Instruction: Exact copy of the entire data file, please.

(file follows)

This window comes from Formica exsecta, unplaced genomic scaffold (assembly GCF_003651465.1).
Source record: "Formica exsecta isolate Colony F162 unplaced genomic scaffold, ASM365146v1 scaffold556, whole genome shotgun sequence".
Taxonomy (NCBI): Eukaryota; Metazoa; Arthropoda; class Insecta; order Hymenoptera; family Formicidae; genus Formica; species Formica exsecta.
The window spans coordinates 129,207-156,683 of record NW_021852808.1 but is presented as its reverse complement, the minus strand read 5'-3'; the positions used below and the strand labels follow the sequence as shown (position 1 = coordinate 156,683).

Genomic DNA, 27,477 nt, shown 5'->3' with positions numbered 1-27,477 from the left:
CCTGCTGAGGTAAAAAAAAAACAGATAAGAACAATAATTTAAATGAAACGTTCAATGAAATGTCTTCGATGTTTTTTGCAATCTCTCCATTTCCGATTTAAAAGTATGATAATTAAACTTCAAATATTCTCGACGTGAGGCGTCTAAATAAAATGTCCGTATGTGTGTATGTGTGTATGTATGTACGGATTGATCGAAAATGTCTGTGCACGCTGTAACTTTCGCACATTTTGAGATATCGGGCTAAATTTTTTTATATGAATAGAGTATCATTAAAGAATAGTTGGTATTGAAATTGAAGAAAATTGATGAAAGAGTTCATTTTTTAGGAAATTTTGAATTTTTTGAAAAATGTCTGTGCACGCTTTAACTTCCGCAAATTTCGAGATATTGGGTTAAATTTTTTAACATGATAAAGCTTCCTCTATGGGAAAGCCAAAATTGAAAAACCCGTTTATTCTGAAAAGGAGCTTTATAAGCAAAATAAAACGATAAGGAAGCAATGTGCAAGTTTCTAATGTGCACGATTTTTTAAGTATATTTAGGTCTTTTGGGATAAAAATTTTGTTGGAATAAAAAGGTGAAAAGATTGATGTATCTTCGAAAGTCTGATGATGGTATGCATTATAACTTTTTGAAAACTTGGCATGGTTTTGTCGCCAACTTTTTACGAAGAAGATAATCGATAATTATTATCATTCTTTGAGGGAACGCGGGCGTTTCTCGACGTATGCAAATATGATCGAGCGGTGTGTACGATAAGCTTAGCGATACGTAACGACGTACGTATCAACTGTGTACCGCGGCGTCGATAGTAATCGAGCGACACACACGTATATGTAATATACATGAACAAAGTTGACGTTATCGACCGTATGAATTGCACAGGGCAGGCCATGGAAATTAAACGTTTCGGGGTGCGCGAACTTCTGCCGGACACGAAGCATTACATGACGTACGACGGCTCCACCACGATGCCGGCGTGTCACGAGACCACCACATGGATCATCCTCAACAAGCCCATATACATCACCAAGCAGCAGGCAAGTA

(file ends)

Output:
This window comes from Formica exsecta, unplaced genomic scaffold (assembly GCF_003651465.1).
Source record: "Formica exsecta isolate Colony F162 unplaced genomic scaffold, ASM365146v1 scaffold556, whole genome shotgun sequence".
Taxonomy (NCBI): Eukaryota; Metazoa; Arthropoda; class Insecta; order Hymenoptera; family Formicidae; genus Formica; species Formica exsecta.
The window spans coordinates 129,207-156,683 of record NW_021852808.1 but is presented as its reverse complement, the minus strand read 5'-3'; the positions used below and the strand labels follow the sequence as shown (position 1 = coordinate 156,683).

Genomic DNA, 27,477 nt, shown 5'->3' with positions numbered 1-27,477 from the left:
CCTGCTGAGGTAAAAAAAAAACAGATAAGAACAATAATTTAAATGAAACGTTCAATGAAATGTCTTCGATGTTTTTTGCAATCTCTCCATTTCCGATTTAAAAGTATGATAATTAAACTTCAAATATTCTCGACGTGAGGCGTCTAAATAAAATGTCCGTATGTGTGTATGTGTGTATGTATGTACGGATTGATCGAAAATGTCTGTGCACGCTGTAACTTTCGCACATTTTGAGATATCGGGCTAAATTTTTTTATATGAATAGAGTATCATTAAAGAATAGTTGGTATTGAAATTGAAGAAAATTGATGAAAGAGTTCATTTTTTAGGAAATTTTGAATTTTTTGAAAAATGTCTGTGCACGCTTTAACTTCCGCAAATTTCGAGATATTGGGTTAAATTTTTTAACATGATAAAGCTTCCTCTATGGGAAAGCCAAAATTGAAAAACCCGTTTATTCTGAAAAGGAGCTTTATAAGCAAAATAAAACGATAAGGAAGCAATGTGCAAGTTTCTAATGTGCACGATTTTTTAAGTATATTTAGGTCTTTTGGGATAAAAATTTTGTTGGAATAAAAAGGTGAAAAGATTGATGTATCTTCGAAAGTCTGATGATGGTATGCATTATAACTTTTTGAAAACTTGGCATGGTTTTGTCGCCAACTTTTTACGAAGAAGATAATCGATAATTATTATCATTCTTTGAGGGAACGCGGGCGTTTCTCGACGTATGCAAATATGATCGAGCGGTGTGTACGATAAGCTTAGCGATACGTAACGACGTACGTATCAACTGTGTACCGCGGCGTCGATAGTAATCGAGCGACACACACGTATATGTAATATACATGAACAAAGTTGACGTTATCGACCGTATGAATTGCACAGGGCAGGCCATGGAAATTAAACGTTTCGGGGTGCGCGAACTTCTGCCGGACACGAAGCATTACATGACGTACGACGGCTCCACCACGATGCCGGCGTGTCACGAGACCACCACATGGATCATCCTCAACAAGCCCATATACATCACCAAGCAGCAGGCAAGTA